Our debate on Second Reading was marked by everyone agreeing about the harmful effects of smoking, and the need to reduce consumption and the number of people who indulge in it, particularly the young. All Conservative Committee members would back this or a similar measure if it could be categorically proven that it would lead to the desired effect. It is a question of the means and the end as long as proper safeguards are taken. The Minister had to admit that the target of a reduction in smoking of 2.5 per cent., as outlined in the explanatory notes, is entirely arbitrary. We do not have scientific proof of it and the Government need to make such an argument watertight. We have yet to be convinced, but I hope that by the end of our proceedings we will be.

The Chairman: Order. I remind the hon. Gentleman that we are discussing the programme resolution and that we are straying away from it. In fact, it seems that we are having the Second Reading debate again. He should comment more closely on the resolution.

Tim Loughton: I am grateful, Mr. Amess, and I will, of course, follow your guidance. As the Second Reading was such an awesome event, we are hoping to repeat some of its highlights at the beginning of the Committee stage.

With regard to programming, we have concerns about the amount of time that has been allotted to the Committee in which to deal with certain areas: the

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definition of what constitutes advertising and promotion, which was not properly resolved in another place and in earlier deliberations in this House; the effect on internet service providers and the implications for publishers of electronic information; the effect on specialist mail order retailers—and I think that many Committee members will have received letters in recent days from constituents who are involved in such businesses—which is new to the legislation; brand sharing, which is still a grey area, and which we would like to explore; and the notorious clause 7, with its blatant Henry VIII powers, that we wish the Government, and the Minister, to define more closely, because it gives enormous, sweeping, broad powers to the Secretary of State.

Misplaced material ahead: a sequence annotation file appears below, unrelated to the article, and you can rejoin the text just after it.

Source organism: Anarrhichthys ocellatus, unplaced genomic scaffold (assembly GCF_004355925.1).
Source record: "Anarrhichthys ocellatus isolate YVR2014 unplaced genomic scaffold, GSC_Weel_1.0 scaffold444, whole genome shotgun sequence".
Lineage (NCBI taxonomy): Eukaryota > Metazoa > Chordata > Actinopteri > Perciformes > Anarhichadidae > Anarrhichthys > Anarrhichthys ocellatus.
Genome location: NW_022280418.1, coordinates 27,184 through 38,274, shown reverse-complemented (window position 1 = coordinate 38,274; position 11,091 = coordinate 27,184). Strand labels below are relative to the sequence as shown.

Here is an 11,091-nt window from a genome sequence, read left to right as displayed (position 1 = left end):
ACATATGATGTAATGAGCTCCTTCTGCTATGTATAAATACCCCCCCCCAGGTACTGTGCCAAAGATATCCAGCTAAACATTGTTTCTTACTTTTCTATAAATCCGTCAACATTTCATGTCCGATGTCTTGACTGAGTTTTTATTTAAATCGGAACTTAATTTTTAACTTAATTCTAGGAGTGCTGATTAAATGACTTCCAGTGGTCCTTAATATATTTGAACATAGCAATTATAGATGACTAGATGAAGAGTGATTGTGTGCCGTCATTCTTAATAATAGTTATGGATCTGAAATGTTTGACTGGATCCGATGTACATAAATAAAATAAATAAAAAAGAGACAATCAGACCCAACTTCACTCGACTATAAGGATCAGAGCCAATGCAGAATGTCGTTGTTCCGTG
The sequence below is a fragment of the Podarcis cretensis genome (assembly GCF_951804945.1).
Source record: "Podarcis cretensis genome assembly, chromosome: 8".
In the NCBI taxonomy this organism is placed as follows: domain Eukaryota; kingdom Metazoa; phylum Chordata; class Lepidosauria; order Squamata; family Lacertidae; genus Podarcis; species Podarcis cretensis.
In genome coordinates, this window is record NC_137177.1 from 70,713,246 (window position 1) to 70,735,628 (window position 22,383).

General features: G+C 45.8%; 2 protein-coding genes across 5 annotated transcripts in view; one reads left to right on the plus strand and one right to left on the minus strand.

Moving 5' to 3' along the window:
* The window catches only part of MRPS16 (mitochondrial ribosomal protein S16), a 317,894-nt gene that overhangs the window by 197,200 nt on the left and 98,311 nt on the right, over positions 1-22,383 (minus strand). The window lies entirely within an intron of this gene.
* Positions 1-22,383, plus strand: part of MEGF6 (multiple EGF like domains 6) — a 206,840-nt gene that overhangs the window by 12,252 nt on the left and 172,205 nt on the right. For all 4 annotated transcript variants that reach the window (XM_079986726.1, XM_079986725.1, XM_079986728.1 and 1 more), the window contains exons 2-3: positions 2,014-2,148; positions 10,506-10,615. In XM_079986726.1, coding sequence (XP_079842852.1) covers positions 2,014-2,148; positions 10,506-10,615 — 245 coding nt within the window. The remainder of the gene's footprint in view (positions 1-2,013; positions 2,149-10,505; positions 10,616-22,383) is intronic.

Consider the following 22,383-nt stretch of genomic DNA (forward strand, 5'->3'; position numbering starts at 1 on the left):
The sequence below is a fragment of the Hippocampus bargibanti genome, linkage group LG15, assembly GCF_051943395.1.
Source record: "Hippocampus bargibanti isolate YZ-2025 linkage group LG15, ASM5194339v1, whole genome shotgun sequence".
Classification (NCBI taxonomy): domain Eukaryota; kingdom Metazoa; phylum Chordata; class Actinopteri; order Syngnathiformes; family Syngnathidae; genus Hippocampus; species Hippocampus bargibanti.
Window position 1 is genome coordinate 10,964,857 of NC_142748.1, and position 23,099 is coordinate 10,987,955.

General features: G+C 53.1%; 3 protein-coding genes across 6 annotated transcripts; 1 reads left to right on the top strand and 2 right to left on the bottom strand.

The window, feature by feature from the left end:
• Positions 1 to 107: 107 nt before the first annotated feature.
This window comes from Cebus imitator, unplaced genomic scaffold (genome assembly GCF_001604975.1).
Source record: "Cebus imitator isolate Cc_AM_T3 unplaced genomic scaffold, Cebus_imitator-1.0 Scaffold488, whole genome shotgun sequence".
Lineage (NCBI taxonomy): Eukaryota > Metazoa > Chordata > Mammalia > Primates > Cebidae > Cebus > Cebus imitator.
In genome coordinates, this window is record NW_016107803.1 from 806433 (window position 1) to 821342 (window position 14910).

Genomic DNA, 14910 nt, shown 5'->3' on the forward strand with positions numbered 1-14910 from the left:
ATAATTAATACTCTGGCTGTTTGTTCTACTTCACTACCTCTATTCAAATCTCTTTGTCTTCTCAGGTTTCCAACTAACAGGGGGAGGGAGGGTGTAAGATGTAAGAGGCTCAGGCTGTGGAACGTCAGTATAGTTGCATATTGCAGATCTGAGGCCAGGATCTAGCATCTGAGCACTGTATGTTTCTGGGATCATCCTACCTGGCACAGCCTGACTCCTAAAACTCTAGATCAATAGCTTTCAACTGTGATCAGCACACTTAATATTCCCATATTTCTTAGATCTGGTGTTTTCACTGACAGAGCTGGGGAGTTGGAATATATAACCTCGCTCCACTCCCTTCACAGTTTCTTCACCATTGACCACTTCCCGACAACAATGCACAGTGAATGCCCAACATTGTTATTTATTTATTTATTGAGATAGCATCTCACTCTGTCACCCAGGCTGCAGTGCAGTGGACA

We also want to spend time examining the limitations on the rights of enforcement officers to enter premises and seize materials of commercial sensitivity and items of confidentiality. We need to look at a new clause that was added in the other place, which concerns the burden of proof and which will arise sooner rather than later in the order of batting. There is also the entire issue of the timing for sponsorship. Although there has been much talk about Formula 1 racing as a big beneficiary from tobacco advertising, I want to look in more detail at the effect on other sports, not least darts, which will suffer greatly from the implications of this Bill as things stand. Is enough being done to find alternative forms of sponsorship and is enough being given to help the sport?

I have read in detail earlier proceedings on the measure both in this House in the last Parliament and in the upper House in this Parliament and it is clear that the areas that I have listed remain unresolved. That is why my hon. Friends will be tabling amendments. Many of them are probing amendments that are intended to tease out of the Government definitions of exactly what they are about. In far too many of the previous deliberations the Minister seems to have been happy for a lot of what should be decided in a Standing Committee to be decided in the courts. That makes for bad legislation. It should be made as clear as possible what people involved in tobacco advertising and promotion in the tobacco industry—or smokers, or retailers generally—can and cannot expect as a result of the legislation.

We want to improve the legislation by examining the areas that I have mentioned and by getting clarification from the Minister.